In 1997, Niranjana Swami oversaw the installation of four-foot-high Neem-wood Gaura-Nitai, and on Srila Prabhupada’s Disappearance Day in 2001, the current large temple room, with its beautiful marble floor, wrap around balconies and large windows, opened.

It was in 1998, however, when a major leader left, that perhaps the most important development began in ISKCON Ukraine.

“Everyone felt that something needed to change in the movement,” Damodara Charan says. “We all began to think more about devotees than about projects. And we introduced the councilor system. Senior devotees, who are very caring and very exemplary in their behavior and sadhana, each care for a group of devotees. They meet with them regularly to discuss spiritual topics, and are available to speak with them and help them 24/7.”

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Sri Sri Gaura Nitai in Kiev

As more and more devotees joined the councilor system, the effects became more and more visible.

“The relationships between devotees became much warmer and closer, and a service attitude of caring for other devotees and other people rose,” Damodara Charan says. “Today community devotees guard the temple at night, cook, and clean inside and outside. And no takes payment. It’s all volunteer work.”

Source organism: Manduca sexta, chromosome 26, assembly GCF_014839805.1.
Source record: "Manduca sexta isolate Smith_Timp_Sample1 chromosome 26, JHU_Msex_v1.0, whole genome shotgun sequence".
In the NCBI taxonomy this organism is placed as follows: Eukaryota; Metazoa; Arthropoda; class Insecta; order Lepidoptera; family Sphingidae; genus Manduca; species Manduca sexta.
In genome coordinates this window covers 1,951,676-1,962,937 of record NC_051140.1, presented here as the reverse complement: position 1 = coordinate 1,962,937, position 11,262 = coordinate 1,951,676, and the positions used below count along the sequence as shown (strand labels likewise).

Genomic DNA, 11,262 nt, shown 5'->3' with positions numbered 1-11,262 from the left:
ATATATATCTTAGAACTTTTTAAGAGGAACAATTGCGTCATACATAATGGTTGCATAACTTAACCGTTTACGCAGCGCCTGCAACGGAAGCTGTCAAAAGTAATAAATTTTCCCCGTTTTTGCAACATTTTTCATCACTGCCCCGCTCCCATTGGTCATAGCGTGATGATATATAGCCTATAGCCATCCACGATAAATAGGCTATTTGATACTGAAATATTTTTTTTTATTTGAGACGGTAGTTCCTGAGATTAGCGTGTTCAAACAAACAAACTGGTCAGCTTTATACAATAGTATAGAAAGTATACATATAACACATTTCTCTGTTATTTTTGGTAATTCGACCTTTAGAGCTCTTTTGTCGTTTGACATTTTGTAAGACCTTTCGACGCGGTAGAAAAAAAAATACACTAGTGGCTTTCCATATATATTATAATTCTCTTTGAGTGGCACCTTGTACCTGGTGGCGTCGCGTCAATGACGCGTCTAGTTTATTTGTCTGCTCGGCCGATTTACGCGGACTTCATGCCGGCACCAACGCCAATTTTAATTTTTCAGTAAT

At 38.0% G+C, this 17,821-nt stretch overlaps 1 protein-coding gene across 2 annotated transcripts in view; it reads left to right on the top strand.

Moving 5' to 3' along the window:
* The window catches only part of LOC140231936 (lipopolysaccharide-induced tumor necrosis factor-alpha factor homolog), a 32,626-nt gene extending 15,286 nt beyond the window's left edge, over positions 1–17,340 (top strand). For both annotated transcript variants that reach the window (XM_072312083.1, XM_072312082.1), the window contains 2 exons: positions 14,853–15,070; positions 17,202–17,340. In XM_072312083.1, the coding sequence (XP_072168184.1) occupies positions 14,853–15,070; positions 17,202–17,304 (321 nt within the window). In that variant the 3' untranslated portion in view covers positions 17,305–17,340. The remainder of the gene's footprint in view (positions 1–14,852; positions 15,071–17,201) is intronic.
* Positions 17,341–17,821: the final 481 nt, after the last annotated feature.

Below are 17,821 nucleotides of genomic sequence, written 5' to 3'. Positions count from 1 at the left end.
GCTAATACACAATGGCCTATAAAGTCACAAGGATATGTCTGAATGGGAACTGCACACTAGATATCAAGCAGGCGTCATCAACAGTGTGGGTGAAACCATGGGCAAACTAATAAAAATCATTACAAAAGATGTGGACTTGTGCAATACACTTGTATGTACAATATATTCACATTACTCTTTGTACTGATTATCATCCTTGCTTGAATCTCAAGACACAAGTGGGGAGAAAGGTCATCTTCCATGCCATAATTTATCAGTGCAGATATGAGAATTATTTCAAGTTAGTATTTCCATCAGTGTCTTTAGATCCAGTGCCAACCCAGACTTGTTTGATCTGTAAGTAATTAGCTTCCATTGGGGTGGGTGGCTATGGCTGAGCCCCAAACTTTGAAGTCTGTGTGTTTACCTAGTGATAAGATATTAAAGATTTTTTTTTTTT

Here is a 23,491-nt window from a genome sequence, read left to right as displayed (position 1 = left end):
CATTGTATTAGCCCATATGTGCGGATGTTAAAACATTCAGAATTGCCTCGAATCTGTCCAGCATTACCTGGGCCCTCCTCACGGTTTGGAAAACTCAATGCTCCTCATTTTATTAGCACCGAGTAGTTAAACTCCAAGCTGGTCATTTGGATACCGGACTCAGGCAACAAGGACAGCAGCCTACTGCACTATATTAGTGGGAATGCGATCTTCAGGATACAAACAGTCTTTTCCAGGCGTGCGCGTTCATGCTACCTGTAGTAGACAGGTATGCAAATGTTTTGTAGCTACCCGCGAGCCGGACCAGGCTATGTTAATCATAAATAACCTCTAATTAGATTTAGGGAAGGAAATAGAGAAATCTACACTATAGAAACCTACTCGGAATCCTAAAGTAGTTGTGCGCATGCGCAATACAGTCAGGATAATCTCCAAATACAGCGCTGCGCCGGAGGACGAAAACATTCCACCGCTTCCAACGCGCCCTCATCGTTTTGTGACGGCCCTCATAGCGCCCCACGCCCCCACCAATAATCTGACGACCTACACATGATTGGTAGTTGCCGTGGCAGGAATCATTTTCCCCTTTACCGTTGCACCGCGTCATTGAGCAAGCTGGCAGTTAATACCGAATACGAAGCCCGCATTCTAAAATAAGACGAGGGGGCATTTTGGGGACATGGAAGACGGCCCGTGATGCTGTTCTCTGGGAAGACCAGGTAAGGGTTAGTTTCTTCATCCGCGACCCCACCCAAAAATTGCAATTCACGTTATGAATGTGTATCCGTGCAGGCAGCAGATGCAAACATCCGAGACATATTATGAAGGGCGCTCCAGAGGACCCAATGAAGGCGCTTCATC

In turn, counciled devotees meet and talk with newcomers at the temple during the Sunday Feast program, and build relationships with them. “Our goal is that no one who comes to the temple will be unattended,” says Damodara Charan.

Many newcomers talk about their good experience to their friends, and as a result the Ukraine temple is hugely successful, with 30 to 50 newcomers attending every Sunday Feast.

“People want to have good relationships, to see others who have good relationships, and to feel that they are needed and somebody cares about them,” Damodara Charan says, explaining the success.

The Ukraine devotees’ caring attitude also extends to the poor and needy. Their Food For Life program distributes 220 plates of sanctified vegetarian food per week to elderly people living on the Ukraine government’s meager pension, as well to children in orphanages. They also provide the underprivileged with clothing and other items when they can.

Devotees have also helped people affected by the current crisis in their country, bringing prasadam to anti-government protestors in Keiv’s central square, where around 200 people were killed and thousands injured in clashes with police between November 2013 and February 2014.